In order to do this, we need to throw another very important concept into the mix. It’s known as Joint Integrity, and this relates to the soundness of the anatomical (structural) and kinematic (movement) properties of a joint. Simply put, is the joint structurally healthy, and is it moving appropriately? This is the essence when it comes to the health of a joint; therefore, the last bridge we need to cross in determining where these ROM limitations come from, is to define what constitutes Joint Integrity and how its created. To make things easy, let’s just follow the definition outlined above, and hit on the main factors that have the largest influence over the structure and movement characteristics of a joint. 

Every joint is made up of various tissues, and to keep it simple, we’re going to put these tissues into two categories: Passive and Active. The passive system consists of bones, ligaments, labrums, and other things of that nature in which you have no conscious control over. These passive structures aren't only going to dictate a joint's total degrees of freedom, or maximum movement potential, but they are going to provide control and stability as well. You can almost think of them as your "guardrails" in a sense. Not only do they form the edge of the road, but they can also help keep you on the road. However, just like guardrails, they serve as more of a secondary safety net, and aren't really meant to be the primary line of defense or else they get damaged. Rather, this is the job of your muscular system, which acts more like your "steering wheel.” Contrary to the passive system, the muscular system is dialed into your Central Nervous System (CNS), which means you have conscious and active control over what it does. Hence, this is why it's referred to as your active system, and is the primary contributor of movement within the body. 

Therefore, a huge part of Joint Integrity relates to how well the muscular system is performing.  More specifically, the effectiveness in which each one of your muscles, and all of their corresponding muscle fibers (and there are tons..), are developing tension. This is, after all, the muscular system’s fundamental purpose. To produce tension. If this is happening well relative to the task at hand, the task will be executed optimally and efficiently. If not, dysfunction will occur, and the body will do what’s necessary to protect itself from vulnerability and injury. With that in mind, couldn’t these injurious ROM risk factors, which are essentially restrictions in motion, just be the result of muscle fibers not generating tension effectively? Based on what we’ve covered, this isn’t a huge leap to make; in fact, I would say it’s pretty intuitive. Not just that, but based on the amount of stress that muscles undergo every time you throw a baseball at a high intensity, it’s no wonder they start to lose their ability to perform and function. Any time the stress applied on the outside, exceeds what the body and its tissues are able tolerate on the inside, the end result is dysfunction and damage; or in our case, an inability of the muscular system to effectively produce tension, and properly regulate the movement of the arm into Internal Rotation, External Rotation, and Flexion.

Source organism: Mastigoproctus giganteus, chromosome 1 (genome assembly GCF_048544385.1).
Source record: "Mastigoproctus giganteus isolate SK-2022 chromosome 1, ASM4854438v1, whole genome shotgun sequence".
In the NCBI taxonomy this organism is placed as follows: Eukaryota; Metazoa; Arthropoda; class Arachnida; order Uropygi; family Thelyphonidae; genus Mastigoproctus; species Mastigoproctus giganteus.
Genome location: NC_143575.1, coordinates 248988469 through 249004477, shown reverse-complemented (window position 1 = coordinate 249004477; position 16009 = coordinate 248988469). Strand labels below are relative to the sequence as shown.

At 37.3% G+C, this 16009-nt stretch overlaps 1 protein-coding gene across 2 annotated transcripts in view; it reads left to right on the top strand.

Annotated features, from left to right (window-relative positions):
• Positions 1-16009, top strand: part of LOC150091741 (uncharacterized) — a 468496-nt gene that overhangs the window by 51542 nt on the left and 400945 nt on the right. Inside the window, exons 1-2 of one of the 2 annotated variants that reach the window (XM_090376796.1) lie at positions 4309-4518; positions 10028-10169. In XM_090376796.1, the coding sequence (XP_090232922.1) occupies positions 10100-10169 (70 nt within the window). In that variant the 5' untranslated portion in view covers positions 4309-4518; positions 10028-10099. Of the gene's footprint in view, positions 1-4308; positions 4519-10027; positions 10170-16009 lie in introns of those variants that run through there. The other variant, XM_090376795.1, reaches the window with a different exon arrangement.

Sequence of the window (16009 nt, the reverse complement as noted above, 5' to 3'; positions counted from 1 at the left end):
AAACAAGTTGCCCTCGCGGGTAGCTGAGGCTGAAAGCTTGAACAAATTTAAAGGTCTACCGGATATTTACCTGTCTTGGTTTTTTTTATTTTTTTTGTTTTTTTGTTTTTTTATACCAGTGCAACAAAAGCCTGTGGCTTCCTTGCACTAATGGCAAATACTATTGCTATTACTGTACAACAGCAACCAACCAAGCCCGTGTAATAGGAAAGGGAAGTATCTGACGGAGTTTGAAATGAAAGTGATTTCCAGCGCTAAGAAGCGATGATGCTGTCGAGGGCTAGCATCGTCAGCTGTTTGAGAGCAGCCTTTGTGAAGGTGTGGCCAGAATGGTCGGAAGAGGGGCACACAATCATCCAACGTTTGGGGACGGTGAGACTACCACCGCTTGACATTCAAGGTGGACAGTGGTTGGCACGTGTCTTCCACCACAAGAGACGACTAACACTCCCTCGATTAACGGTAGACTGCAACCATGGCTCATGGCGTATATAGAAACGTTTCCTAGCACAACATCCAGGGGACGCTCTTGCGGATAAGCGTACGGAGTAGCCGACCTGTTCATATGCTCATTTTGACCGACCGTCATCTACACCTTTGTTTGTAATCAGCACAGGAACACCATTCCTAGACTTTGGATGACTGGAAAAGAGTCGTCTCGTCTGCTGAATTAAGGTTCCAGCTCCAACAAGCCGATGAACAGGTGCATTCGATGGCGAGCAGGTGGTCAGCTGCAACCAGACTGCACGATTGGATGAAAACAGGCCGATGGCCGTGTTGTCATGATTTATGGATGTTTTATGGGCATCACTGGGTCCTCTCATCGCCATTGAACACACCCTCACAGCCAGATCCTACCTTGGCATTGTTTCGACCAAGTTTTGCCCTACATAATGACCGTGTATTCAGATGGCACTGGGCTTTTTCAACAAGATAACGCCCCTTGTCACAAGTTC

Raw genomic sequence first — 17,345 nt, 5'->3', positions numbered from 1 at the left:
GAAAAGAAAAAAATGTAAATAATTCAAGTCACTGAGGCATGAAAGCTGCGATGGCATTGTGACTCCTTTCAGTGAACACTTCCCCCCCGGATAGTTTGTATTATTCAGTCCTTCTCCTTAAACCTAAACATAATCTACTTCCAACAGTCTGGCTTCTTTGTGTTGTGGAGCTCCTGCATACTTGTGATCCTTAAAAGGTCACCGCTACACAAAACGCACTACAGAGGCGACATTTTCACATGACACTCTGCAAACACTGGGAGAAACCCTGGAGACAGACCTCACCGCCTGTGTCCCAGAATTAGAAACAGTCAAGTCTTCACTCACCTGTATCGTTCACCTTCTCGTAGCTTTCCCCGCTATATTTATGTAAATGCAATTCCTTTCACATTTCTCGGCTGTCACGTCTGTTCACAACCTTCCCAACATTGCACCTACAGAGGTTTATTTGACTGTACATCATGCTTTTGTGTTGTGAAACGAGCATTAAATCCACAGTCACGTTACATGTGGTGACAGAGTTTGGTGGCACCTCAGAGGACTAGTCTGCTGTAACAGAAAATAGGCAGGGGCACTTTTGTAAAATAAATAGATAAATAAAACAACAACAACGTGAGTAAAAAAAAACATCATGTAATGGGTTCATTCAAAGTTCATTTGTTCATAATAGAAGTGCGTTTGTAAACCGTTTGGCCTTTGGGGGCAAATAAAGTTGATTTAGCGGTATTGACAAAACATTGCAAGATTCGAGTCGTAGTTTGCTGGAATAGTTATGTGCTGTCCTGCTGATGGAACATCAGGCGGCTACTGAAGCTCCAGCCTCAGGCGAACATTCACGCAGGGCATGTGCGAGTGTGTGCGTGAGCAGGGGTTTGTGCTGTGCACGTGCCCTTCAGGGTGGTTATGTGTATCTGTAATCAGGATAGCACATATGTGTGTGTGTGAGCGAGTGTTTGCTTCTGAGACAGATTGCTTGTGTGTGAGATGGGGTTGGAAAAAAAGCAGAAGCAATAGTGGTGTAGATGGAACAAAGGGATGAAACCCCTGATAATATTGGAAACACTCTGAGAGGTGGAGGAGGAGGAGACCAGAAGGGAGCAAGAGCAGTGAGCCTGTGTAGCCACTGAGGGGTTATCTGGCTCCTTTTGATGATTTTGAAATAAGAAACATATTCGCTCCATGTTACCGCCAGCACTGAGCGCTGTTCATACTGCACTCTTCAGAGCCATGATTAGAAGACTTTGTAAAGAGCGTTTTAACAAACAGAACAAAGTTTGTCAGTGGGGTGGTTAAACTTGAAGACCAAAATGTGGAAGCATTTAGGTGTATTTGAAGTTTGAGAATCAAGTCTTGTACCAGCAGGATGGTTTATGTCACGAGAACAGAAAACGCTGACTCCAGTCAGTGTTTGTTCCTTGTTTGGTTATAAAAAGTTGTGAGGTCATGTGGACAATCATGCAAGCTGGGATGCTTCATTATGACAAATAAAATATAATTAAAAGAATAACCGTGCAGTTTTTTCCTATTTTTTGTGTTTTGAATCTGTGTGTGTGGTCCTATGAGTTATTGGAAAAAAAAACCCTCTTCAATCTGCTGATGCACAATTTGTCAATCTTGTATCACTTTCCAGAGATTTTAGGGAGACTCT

So without further ado, here's my punch line; The Fundamental Truth. Finally. These ROM limitations, which correspond to the ROM Risk Factors previously outlined, and to movement/flexibility limitations in general, are largely the result of deficiencies within the muscular system. As muscles and their corresponding fibers are the sole producers of movement within the body, movement deficiencies are simply the result of muscle dysfunction. And based on the single, most primitive function of any muscle, these deficiencies center around a muscle's ability to produce tension. This is fairly ironic considering the culprit is frequently tagged as something that is "tight" or "overworking", when in actuality it's the exact opposite. Yes, tightness may be present, but it's secondary to the true problem of muscle weakness.

All good in theory, right? Don't worry. In Part 2, I’ll break down an extremely reputable study, while referencing a few more, which will provide some hard data to support my claims. And after that, we will continue our journey down the rabbit hole into Part 3 of the series, in which I will outline some valid, and some not so valid, training solutions that you can implement relative to the information above.

- Will